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Sarah McBride exposes the inner workings of an underground group of natural-disaster fanatics.
What if I told you there is a secret, select group of women in New Zealand who sit in cubicles and at desks, conversing with each other online, not about shoes, clothes, work, relationships, or cute animals – but rather, about lava? Lots and lots of lava. Pyroclastic flows, too. You might think we’re earth scientists, but we aren’t (most of us, anyway).
For me, it all started about 10 years ago, when I received an email with the title: “Welcome to the Geopornsisterhood!” It was from Jessica, a new friend from Wellington, so I was curious.
Underneath a picture of the recently erupted volcano in Chile was a short message:
“The rules are simple. Share your favourite images with the email list. We are public servants (emergency managers, mostly), so please keep the group name in one word or the spam filter will eliminate this email. We all have a favorite geoporn type: volcanoes, earthquakes, tsunami, landslides, and we take all kinds.”
I know, I get it. In a post-Christchurch/Kaikoura earthquake environment, this kind of email seems tasteless. We’ve seen a lot of suffering in our country recently from these disasters. But back in 2007, I found the group and its purpose enticing; thrilling.
I was working in a civil defense in Canterbury and it was largely a man’s world. I can’t tell you the number of times I was the only woman in the room or the only person in heels. I had many wonderful, supportive male colleagues, but I was often ignored, interrupted, and isolated. I was the only person with an emergency management post-graduate degree, I’d worked some largish emergencies overseas, but I was relegated to writing press releases and arranging community meetings. With one email invitation, I felt like I had finally found my people.
The proceeding months led to passionate online exchanges about tsunami-wave heights, earthquakes, sand storms, and wild weather. We also discussed the challenges of working in a complex and emerging field, as emergency management was trying to shake off the old labels of civil defence.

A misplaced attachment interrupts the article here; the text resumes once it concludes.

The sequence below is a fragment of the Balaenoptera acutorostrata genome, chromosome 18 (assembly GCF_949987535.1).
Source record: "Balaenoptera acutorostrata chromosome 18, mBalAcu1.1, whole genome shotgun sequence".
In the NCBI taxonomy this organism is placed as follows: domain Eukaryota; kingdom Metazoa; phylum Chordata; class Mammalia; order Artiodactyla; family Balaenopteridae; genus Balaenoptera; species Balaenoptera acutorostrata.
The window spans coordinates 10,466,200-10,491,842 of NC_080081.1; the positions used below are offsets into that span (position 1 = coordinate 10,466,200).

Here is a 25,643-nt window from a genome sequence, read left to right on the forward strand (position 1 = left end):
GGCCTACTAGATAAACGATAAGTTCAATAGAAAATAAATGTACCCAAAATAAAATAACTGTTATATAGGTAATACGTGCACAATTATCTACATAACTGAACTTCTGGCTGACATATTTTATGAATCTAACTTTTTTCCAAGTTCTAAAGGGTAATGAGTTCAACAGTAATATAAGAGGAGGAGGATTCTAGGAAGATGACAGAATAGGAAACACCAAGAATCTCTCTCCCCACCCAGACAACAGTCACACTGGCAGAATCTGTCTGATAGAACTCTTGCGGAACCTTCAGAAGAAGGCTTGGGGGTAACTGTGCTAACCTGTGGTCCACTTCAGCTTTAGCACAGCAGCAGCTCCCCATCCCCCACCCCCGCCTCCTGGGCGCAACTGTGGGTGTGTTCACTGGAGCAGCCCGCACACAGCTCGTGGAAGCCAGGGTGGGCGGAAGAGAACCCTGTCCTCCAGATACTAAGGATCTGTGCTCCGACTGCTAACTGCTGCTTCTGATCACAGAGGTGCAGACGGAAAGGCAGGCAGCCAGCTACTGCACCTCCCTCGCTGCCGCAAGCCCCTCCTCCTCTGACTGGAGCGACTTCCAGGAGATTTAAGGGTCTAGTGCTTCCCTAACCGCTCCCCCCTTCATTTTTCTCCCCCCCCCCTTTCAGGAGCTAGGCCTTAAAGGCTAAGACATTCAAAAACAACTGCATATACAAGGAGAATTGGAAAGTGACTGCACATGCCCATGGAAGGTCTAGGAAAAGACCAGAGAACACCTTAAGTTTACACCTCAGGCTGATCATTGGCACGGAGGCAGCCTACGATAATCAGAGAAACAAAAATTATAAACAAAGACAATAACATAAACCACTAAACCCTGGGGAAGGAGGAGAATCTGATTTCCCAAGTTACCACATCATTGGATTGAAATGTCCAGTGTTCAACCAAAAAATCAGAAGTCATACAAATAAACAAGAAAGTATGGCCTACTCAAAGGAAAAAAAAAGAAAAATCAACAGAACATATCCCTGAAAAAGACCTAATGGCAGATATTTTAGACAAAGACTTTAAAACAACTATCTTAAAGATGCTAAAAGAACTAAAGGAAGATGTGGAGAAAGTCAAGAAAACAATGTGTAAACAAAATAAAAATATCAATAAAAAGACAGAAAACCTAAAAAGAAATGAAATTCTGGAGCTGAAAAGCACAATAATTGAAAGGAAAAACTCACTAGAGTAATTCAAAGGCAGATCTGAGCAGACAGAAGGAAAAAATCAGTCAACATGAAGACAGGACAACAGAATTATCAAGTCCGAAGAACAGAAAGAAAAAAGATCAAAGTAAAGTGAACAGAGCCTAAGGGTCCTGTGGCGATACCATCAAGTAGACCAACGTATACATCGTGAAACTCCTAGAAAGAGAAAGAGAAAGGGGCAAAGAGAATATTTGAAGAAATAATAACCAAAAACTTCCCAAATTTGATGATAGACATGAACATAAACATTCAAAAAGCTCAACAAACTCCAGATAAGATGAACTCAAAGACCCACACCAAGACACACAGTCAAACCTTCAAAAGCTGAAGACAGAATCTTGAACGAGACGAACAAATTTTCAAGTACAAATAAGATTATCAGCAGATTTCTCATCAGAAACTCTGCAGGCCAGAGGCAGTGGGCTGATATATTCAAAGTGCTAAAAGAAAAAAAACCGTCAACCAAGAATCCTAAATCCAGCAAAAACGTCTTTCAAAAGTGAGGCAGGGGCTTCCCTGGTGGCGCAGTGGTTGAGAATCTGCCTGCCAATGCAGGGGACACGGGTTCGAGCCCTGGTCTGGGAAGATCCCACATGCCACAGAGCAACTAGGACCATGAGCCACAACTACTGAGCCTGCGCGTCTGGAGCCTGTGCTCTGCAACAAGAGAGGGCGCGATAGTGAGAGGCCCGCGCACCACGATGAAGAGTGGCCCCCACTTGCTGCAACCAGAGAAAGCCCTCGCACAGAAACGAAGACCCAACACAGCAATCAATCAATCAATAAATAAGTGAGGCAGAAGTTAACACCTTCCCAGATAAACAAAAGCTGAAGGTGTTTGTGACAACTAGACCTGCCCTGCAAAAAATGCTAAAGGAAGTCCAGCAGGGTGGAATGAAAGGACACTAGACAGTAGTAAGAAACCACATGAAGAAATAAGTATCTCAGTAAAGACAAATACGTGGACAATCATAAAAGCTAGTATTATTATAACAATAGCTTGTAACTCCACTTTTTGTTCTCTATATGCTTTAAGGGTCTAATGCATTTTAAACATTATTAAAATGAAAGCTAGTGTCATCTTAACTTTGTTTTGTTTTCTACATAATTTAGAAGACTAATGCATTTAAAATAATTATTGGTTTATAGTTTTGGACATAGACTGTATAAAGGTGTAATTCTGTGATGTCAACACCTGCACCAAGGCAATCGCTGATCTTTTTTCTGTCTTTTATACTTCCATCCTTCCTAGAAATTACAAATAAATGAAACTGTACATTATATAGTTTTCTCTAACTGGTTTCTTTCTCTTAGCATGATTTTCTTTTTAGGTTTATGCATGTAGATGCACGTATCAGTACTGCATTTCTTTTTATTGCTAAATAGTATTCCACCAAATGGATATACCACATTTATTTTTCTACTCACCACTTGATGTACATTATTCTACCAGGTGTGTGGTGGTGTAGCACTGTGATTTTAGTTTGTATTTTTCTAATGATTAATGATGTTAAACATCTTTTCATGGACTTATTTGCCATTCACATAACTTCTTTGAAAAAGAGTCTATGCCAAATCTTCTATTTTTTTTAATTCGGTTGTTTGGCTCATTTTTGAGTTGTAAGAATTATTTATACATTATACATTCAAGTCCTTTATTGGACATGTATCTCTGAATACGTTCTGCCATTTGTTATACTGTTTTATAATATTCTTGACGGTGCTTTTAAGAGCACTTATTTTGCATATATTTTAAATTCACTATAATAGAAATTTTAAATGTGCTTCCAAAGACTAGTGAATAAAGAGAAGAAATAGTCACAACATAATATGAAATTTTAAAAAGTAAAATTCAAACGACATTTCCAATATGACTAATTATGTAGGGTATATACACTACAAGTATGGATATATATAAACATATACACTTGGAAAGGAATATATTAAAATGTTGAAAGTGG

Our exchanges grew into deep friendships. When I separated from my husband, I was bereft, but teo Geopornsisterhood members stood beside me. In 2010, we travelled to Iceland to view Eyjafjallajökull from the road, to see the geysers and eat putrefied shark. Then, in a small hotel room in Reykjavik, we watched helplessly as the Darfield Earthquake woke New Zealand out of its quiescent slumber.
I had quit my role in civil defence three weeks earlier. It had been my responsibility to help persuade Cantabrians to prepare for earthquakes. Clearly, I had failed. No one seemed to know that such a thing could even happen in Canterbury.
As Helen rushed back to work, Jessica and I continued on our journey. From Edinburgh, I moved to the Solomon Islands on a humanitarian mission, hoping I could do some good in the world.
On one not particularly exciting day, I received the news: massive earthquake in Christchurch, casualties expected. I returned immediately to NZ and entered the Chaos that was Christchurch’s emergency response.
And there my two Geopornsisters were, exhausted, upset, but still working.
In the emergency operations centre in the art gallery, the three of us made quite the team. We were there for each other when the adrenaline kicked in and when the stress got too much. In Christchurch, we were faced with the painful reality of our geopornographic obsession. The loss to our city still strikes at the core of my being.
After spending every waking moment thinking, living, and breathing earthquakes, you do ridiculous things. We created our own traditions to get through. On Fancy Frock Friday, in a desperate effort to normalise the unfathomable, the three of us would wear our best dresses and shoes in the emergency operations centre. There were very dark times, but where were great ones too. Jessica met her husband in the operations centre.
As the response wrapped up and recovery began, I returned to the Solomons and we in the sisterhood went our separate ways. Helen, after years of working in geology, found love, had a baby, and moved south. Jessica, our ringleader, stayed in Christchurch, working in civil defence.
I finished my PhD on earthquake communication and got the dream job of any Geopornsisterhood alumni, working at GeoNet as information manager. And it is a dream, but with the occasional nightmare, like the m7.8 Kaikoura earthquake that struck on 14 November 2016. I was on call when the ground started shaking that dark morning, and it was Jessica who called in the middle of the chaos to support me through it.
Our sisterhood love for geohazard and addition to emergency response has now shifted. We no longer need the online reminders of what the earth is capable of. The Geopornsisterhood knows. We’ve seen it. We were there.